Being honest when people would rather just remain as friendly strangers is as good as being confrontational.

It would merely make people uncomfortable and shrink away. It could come across as being intrusive. It may be met with aloof disdain.

Reason: There is a dichotomy in what one wants and what the people around one expects. We all expect to be polite strangers and want nothing more than to be polite strangers and sharing personal history goes again such wishes. (Or are we even expecting this?)

The disharmony deepens when what one expects from others is different from what others are willing to share.

Expecting others to be comfortably and completely honest is, on hindsight, rude. Used to think that being completely honest is a sign of respect for the other party but now, feels otherwise.

Expecting honesty doesn't respect the unique individuality and experiences of people. Perhaps one has experienced great hurt after being too open and hiding one's true feelings is the best defense mechanism? Perhaps one is just naturally shy and finds being expressive a struggle? Perhaps perhaps perhaps.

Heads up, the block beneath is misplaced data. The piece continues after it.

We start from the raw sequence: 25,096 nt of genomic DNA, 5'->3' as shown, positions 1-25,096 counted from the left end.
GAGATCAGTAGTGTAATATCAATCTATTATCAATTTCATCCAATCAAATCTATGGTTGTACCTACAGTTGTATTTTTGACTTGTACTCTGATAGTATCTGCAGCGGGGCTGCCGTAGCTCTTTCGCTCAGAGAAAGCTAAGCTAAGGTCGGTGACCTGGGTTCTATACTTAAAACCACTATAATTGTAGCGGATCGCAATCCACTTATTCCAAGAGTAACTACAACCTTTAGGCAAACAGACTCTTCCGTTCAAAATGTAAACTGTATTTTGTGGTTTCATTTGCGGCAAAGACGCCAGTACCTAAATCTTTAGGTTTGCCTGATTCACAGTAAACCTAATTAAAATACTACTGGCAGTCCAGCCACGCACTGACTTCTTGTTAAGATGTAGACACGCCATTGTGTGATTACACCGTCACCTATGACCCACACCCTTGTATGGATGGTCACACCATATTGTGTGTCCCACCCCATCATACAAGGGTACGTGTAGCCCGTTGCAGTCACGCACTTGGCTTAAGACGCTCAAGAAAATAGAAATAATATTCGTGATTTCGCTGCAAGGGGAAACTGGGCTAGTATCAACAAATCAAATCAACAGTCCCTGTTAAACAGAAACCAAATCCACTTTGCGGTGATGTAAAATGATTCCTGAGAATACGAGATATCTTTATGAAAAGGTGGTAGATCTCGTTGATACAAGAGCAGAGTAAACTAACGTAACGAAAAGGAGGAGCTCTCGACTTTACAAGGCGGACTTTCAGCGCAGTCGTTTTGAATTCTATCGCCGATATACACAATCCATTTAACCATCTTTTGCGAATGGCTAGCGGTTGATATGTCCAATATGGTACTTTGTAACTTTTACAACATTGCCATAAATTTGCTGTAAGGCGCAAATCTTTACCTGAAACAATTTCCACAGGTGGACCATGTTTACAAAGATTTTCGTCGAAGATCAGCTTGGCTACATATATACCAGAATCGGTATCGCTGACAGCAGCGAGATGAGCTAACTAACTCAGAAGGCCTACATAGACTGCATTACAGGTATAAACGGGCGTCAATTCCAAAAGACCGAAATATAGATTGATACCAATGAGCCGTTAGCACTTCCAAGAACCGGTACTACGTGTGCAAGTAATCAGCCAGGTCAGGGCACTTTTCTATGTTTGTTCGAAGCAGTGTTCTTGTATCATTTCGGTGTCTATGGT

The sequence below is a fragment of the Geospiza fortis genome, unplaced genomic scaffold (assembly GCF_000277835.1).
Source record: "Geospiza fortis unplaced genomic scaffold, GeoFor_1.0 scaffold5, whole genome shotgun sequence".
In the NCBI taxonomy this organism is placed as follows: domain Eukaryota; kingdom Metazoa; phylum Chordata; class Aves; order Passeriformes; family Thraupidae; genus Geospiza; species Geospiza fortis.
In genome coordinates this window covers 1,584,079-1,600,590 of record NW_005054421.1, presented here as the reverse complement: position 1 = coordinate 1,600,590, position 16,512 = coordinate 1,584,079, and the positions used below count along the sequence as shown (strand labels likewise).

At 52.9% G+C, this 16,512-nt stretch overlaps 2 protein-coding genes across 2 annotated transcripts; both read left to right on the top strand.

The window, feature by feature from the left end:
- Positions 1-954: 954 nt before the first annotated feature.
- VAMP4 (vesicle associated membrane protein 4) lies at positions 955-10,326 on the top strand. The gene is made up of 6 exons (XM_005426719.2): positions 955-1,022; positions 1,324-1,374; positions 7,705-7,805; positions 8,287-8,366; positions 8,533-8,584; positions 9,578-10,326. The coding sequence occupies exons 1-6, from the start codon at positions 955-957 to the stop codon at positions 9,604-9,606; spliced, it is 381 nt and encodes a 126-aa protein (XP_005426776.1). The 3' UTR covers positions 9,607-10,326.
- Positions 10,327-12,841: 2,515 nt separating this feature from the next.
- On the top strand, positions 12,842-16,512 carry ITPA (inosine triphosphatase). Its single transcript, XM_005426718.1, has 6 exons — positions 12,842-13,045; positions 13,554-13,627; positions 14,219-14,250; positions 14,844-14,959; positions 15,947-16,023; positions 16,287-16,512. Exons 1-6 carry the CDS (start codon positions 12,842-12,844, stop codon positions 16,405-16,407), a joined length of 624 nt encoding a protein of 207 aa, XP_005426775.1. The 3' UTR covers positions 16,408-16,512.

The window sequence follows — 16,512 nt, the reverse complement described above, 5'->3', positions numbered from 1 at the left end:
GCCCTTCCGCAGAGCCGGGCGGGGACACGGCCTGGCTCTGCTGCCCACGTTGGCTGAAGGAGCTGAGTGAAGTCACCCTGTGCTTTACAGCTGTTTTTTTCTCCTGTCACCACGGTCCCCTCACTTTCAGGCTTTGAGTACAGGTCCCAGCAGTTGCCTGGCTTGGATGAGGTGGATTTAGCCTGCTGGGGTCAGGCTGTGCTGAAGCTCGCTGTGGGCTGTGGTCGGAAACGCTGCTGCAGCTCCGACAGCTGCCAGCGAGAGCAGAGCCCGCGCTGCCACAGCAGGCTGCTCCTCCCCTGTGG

The unknown factors create such room for doubt that expecting honesty become myopic and selfish, no longer a mark of respect.

There can be no questioning: Honesty is the best policy. But, by elimination, not saying the complete truth is a close second. One must not discount the value of holding back.

A really simple issue.

If not for the fact that one must know when to be honest with one's thoughts and when not to. And when to balance on the tightrope with half-truths and white-lies. A lesson that might - most unfortunately - take a lifetime to learn.